How To Be Right About Everything

I care about being right.

I care about the truthfulness of my statements, for many reasons. I want to know that people that may take my advice find that advice genuinely helpful to them. I care about my professional reputation, and don’t want it sullied if I’m wrong too often. I care about knowledge, and the don’t like the idea of walking around with a bunch of incorrect information taking up limited space in my brain.

But there’s so much to know! So much to potentially be wrong about. How do you make sure you’re right?

There’s no certain way to always be right, but there’s definitely a method that helps improve your record: make sure you suffer a cost if you’re wrong.

Or to put it another way: get some skin in the game!

Let’s say you’re a sports fan. You’d like to make predictions about sports, and you’d like those predictions to be right. If that’s the case, you should bet. Bet money, and bet a decent amount. If you consistently put money on your own decisions, you’ll work a lot harder to be right than if you were just making predictions with no cost attached to them. For instance, if you’re an Eagles fan, you might be tempted to say “The Birds are going all the way this year! I’m 100% sure of it!” But you’re really just signaling loyalty to your team; the decision comes from hope and love, not from actual information – even if in the heat of the moment you truly believe what you say. Now if someone responded to that statement with “If you’re 100% sure, how about putting your money where your mouth is? Want to bet?” Suddenly you’re no longer 100% sure, and before you put real money on it, you might take some time to do a little real research.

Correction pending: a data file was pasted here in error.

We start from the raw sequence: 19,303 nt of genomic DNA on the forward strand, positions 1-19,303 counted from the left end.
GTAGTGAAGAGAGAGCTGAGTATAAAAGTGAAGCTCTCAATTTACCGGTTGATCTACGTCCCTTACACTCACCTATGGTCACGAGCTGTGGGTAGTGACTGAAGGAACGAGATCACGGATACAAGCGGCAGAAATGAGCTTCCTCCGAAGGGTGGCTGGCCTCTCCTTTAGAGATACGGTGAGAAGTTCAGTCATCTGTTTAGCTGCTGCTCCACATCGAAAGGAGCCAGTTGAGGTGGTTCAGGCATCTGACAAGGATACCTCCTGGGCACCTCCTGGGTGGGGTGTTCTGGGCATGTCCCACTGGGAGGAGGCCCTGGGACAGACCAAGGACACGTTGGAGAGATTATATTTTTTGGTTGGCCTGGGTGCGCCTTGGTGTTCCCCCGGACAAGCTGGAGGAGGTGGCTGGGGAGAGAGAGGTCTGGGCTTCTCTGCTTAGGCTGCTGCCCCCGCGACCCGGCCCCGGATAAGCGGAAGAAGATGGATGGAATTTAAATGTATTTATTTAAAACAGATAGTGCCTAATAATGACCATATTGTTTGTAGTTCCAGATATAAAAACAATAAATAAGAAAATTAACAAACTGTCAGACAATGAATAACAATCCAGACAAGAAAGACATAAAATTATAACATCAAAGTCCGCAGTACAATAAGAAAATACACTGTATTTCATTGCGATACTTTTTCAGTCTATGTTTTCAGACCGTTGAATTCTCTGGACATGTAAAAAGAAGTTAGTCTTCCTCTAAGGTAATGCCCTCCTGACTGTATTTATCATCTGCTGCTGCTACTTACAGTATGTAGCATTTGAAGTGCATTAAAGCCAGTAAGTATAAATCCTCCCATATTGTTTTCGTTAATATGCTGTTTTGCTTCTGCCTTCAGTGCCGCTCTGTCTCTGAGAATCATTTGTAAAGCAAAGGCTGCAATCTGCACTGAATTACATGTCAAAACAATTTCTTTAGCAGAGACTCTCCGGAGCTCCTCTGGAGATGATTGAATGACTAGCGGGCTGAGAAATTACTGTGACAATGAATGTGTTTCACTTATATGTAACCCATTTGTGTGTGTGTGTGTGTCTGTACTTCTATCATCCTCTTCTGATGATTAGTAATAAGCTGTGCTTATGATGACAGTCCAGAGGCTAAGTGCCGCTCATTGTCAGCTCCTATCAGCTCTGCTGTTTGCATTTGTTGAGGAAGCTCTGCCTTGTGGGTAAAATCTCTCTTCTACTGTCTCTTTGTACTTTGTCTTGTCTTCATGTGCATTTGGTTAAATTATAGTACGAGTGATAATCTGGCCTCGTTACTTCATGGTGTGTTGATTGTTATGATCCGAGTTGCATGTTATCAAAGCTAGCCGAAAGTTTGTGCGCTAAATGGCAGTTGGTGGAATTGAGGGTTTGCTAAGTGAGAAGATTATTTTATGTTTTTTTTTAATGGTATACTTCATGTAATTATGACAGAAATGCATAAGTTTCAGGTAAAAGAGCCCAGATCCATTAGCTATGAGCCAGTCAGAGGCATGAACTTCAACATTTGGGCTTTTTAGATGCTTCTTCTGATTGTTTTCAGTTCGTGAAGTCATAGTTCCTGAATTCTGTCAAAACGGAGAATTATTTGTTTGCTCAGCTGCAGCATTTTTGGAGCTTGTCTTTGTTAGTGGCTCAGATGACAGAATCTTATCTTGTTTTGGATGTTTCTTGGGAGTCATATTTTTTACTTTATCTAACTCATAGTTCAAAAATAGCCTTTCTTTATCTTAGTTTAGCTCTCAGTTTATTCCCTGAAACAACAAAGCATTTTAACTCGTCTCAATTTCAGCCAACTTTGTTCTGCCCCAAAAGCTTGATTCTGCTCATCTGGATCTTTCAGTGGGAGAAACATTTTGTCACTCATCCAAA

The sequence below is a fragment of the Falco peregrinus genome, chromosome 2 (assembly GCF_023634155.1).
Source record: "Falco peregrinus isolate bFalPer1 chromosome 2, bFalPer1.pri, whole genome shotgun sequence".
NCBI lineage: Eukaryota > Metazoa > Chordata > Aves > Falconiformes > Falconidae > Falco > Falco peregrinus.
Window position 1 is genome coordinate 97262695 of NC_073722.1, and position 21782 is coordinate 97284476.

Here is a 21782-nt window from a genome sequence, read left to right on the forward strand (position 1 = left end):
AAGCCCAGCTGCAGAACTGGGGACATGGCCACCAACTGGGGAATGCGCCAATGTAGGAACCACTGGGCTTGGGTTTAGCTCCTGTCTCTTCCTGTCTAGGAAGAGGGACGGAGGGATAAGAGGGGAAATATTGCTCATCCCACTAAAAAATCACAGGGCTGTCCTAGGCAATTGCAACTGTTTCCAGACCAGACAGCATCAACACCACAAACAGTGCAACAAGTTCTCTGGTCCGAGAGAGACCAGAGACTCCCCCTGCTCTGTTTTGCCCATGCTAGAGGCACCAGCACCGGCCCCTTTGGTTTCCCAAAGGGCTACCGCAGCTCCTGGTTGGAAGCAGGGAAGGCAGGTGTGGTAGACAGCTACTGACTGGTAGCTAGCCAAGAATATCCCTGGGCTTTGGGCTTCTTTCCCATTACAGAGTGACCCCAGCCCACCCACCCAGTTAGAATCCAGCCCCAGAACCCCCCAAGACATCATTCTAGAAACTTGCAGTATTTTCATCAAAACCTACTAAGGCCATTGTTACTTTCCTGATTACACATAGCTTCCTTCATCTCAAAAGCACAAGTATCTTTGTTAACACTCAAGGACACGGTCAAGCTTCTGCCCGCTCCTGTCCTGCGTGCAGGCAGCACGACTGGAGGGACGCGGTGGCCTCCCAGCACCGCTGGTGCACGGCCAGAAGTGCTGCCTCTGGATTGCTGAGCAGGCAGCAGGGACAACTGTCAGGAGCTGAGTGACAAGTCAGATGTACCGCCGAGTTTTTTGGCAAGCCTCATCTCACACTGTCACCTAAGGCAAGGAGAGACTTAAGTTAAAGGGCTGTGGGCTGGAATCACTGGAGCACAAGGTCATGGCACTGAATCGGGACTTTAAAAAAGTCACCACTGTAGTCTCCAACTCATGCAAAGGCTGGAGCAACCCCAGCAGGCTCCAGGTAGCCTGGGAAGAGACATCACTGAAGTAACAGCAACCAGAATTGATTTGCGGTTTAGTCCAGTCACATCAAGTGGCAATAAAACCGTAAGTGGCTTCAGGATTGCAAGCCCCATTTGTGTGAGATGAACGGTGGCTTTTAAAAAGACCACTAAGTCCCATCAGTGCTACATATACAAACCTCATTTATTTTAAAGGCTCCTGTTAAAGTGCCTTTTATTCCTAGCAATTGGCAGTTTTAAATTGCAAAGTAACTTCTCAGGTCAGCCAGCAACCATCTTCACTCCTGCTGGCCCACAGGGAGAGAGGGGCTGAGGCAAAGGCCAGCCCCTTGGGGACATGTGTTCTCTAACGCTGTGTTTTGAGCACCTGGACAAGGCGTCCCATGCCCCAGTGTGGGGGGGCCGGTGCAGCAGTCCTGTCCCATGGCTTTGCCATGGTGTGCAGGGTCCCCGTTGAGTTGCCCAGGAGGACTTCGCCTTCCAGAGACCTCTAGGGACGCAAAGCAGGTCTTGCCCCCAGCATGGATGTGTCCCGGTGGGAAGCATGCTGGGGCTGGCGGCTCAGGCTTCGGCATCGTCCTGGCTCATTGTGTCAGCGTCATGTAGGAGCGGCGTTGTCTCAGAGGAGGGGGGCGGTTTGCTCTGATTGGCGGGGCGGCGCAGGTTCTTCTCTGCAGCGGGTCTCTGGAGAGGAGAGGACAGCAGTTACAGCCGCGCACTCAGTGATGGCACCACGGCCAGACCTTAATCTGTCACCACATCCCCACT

We’re flawed beings. We’re not computers, and we’re subject to all sorts of biases. Those biases are usually the reasons we’re wrong about stuff. So the way to be right more often is to give our brains a reason to put those biases aside. Put simply, we’re biased because being biased is often either free or has costs we don’t see and thus don’t respond to. If we put the cost front and center, suddenly we’ll be less biased.

There are many, many ways to bet, to get skin in the game. The traditional “bet” is only one of them. If you find yourself saying, “that company is going to crash and burn, mark my words,” then there’s a way to make money from that! Get that ball rolling and suddenly you have a much higher incentive to be guided by actual information instead of hunches. There are companies that will allow you to bet on yourself losing weight – you give them money and a weight loss goal. If you succeed you get extra money back, but if you fail you lose your stake.

This extends to the political realm, too. Politics is mostly about people with no skin in the game and no incentive to be right trying to impose rules and regulations on people that do. Industry regulations always crack me up, being written by people who have never even used the product or service in question (let alone provided it) trying to tell an entire market what’s best for them.

One of the reasons I talk confidently about things like career coaching is that I have skin in the game. That’s my profession, and if I’m wrong about it I lose income and career potential. I have an incentive to be right, and that motivates me to constantly learn, improve, and be careful with my advice. It might not make you right about everything, but people with skin in the game are right more often than people without.

If you don’t believe me – want to bet?

7 thoughts on “How To Be Right About Everything

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